Plantar fasciitis is a term that has come to be used for general heel pain. There are over 40 conditions which might cause heel pain, but only some of these are due to damage, such as tearing, fraying or crushing, to the plantar fascia. This is the thick tissue that runs underneath your foot connecting your heel bone to your toes. Typically, the pain is worse in the morning, gets better as you move around and then comes back later in the day after a period of inactivity.
You may be more likely to get plantar fasciitis if you:
- recently started exercising on hard surfaces
- exercise with a tight calf or heel
- overstretch the sole of your foot during exercise
- recently started doing a lot more walking, running or standing up
- wear shoes with poor cushioning or support
- are very overweight
Successful treatment depends on getting the correct diagnosis of the underlying cause. Things that might help are:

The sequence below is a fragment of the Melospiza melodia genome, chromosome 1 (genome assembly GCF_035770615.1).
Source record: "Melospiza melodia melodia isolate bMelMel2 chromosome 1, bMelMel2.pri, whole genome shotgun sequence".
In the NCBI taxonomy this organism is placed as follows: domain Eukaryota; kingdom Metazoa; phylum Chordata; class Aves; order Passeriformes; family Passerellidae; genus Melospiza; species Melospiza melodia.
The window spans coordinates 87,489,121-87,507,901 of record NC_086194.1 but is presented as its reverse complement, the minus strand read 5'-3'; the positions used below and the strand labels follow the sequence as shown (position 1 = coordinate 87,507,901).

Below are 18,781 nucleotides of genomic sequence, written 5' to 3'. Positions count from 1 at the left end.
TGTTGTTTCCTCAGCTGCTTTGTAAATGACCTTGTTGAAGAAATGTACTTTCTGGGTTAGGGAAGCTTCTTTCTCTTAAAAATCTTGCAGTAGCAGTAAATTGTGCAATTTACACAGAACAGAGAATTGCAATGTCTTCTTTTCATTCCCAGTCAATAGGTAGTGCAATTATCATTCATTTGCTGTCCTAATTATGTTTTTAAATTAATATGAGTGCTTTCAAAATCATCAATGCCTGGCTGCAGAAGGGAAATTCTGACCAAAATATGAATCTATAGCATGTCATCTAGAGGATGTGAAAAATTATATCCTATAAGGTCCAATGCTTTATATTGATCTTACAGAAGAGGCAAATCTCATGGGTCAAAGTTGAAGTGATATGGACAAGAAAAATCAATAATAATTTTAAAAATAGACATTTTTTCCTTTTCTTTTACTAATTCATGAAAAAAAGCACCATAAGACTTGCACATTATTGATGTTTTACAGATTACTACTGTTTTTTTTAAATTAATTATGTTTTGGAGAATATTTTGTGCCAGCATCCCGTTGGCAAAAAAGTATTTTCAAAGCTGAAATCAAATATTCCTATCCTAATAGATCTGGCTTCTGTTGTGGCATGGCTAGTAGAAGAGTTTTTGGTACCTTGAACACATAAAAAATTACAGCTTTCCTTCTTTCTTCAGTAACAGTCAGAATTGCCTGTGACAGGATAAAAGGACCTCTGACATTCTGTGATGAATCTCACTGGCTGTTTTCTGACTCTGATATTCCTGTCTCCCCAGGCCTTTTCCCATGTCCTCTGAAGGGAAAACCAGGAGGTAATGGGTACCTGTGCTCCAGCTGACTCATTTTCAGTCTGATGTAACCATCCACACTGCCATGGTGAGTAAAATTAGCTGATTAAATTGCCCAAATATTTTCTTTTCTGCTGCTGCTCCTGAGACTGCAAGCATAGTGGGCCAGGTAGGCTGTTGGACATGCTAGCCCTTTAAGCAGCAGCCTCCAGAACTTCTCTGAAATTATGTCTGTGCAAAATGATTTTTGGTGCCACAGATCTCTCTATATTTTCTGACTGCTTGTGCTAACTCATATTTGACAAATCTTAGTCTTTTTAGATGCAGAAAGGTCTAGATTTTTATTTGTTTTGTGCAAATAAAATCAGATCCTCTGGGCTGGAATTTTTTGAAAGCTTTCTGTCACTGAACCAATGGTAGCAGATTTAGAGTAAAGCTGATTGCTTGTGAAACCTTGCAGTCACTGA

- ice, arch roll, calf stretch, arch rise
- steroid injection, ultrasound, low level laser, ECSWT (shockwave), surgical release
- acupuncture, footwear changes, orthotic insoles, diet, supplements
- mobilisation, strength and conditioning exercises
Pilates can help with the later as it aims to ensure good alignment and balance mobility and strength, not just of the foot and ankle joints, but of the whole of your body. Specific exercises for plantar fasciitis might be:
- foot and ankle stability
- foot shortening
- plantar intrinsic strengthening
- calf flexibility
- general flexibility
- proximal strength
This information was taken from a recent workshop that I attended by Ian Sadler and the NHS website. For more information and to visit Ian’s specialist biomechanics clinic based in Norwich, go to https://www.bxclinic.co.uk/.
Click to find an NHS podiatrist.